Here is Rembrandt’s painting entitled Artist in His Studio. It has been said that he is pausing to reflect upon pure canvas untouched at this point by his paintbrush. With his weight on his back leg, he seems to be pondering what it is exactly that he will deliver to his audience. The white-ness of the canvas is reflected in the light radiating from its surface. It almost is the light itself. Rembrandt has positioned the painter in the background at such a distance that the size of the canvas dwarfs him. Creativity is needed for creation and in this painting of a not-yet-painting, the area of creation seems to outsize the artist.

Humans are creators. Not creators ex nihilo (out of nothing) but creators of what has been given us. Like the painter, we aren’t the makers of the canvas, we are the users of it. We think, reason, believe, and love our world(s) and thus mold them through our sub-creation (term coined by J.R.R. Tolkien). We mold, brush, and fashion the stuff of this world in the same manner as God because we are the image of God.

Any thoughts on the implications of humanity being the image of God?


3 thoughts on “Creativity

  1. There are colossal, life-altering implications for humanity existing as the imago dei. Firstly, we are created by God, and therefore we are God’s exceptional beings. Secondly, God designed us in his image, with the intent that we complete specific tasks in Creation. We are the image of God in that we have been given, are now satisfying, and eventually will completely exist in congruence with the singular mission God has given us. God has designed us so that we will emulate for the sake of the world the character of the Creator. Taking care of his Creation (physically) is only one example of living as the image of God.
    I think the most relevant portion of living as the image of God right now for me personally is reflecting the companionship God intends for us in a collective experience. We are only mirroring Christ fully when we do so in community with one another. The most basic form of this is shown in Genesis 1:26-27, when God created both male and female together. We are each (as individuals) created in the image of God, but only together can we truly convey the genuine nature of God to the world.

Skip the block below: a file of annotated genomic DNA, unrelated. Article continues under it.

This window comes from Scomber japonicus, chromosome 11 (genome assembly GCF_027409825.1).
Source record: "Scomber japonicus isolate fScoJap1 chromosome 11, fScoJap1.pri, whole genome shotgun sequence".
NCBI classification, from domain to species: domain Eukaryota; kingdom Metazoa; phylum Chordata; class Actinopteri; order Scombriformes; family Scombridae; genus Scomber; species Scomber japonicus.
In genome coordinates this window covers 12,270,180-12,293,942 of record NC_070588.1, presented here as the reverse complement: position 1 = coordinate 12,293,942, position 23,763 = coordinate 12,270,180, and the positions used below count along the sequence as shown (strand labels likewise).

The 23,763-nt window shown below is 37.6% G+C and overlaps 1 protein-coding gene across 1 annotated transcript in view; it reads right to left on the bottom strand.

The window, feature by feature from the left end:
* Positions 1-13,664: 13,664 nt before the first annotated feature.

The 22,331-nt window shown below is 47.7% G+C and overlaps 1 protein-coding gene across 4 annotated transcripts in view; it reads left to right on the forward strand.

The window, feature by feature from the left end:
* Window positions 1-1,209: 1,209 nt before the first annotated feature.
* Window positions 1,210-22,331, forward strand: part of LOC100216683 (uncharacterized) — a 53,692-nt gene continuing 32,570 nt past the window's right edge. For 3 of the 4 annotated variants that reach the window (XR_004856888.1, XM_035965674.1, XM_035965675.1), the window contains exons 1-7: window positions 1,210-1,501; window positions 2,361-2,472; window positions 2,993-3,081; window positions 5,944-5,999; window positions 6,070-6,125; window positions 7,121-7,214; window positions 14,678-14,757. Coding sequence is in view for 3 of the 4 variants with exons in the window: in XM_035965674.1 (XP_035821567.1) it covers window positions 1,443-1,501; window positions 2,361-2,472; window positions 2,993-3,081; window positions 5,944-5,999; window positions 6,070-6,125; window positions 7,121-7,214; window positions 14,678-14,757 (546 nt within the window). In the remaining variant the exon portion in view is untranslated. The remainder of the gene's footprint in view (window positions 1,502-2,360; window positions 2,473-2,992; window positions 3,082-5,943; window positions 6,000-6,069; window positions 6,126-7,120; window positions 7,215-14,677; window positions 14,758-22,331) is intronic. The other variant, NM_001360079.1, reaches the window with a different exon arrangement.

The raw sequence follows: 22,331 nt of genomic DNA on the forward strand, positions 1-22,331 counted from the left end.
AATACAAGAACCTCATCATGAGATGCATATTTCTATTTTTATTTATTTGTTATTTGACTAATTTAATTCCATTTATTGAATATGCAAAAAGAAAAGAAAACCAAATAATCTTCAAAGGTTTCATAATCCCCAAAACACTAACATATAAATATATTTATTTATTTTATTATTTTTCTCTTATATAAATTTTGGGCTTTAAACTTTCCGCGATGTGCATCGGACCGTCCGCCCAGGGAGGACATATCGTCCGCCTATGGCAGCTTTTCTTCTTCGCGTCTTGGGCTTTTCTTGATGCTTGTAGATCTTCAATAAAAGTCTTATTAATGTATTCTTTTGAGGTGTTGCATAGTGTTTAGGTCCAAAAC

2. I think the first question is, who is God? Genesis 1 gives the account of an all-powerful, all-knowlegable being creating a order out of chaos. Throughout the creation process, we read of the abundance of creation, the beauty of it, and the enjoyment God had in it. We then read that people were created in God’s image.
    In this context, it seems that we can understand some of God’s qualities: power, ability to organize out of chaos, love, beauty, care, joy. Being created in God’s image seems to imply that we have those qualities as well, but obviously not on the scale of God. God is all powerful. Each person has power (albeit limited). God creates order. People have the ability to organize (again, a limited non-universal ability, but we can organize). God is all-knowing. People can understand and know. God is complete love. People have the ability to love (although very shallowly, compared to God). As we look at people, we see, on a limited scale, the qualities of God. So, I would posit that being made in the image of God means that people have all the qualities of God, but on a limited scale. Obviously, we also need to remember that people have been tainted by sin, whereas God’s nature is completely pure.

  3. Tara and Tami- thanks for the comments. I plan on continuing this post in a series or something. Tara- thanks for the community aspect of things. Tami- thanks for the origins stemming solely from God. I’ll continue writing sometime very soon. I think the topic is much needed.


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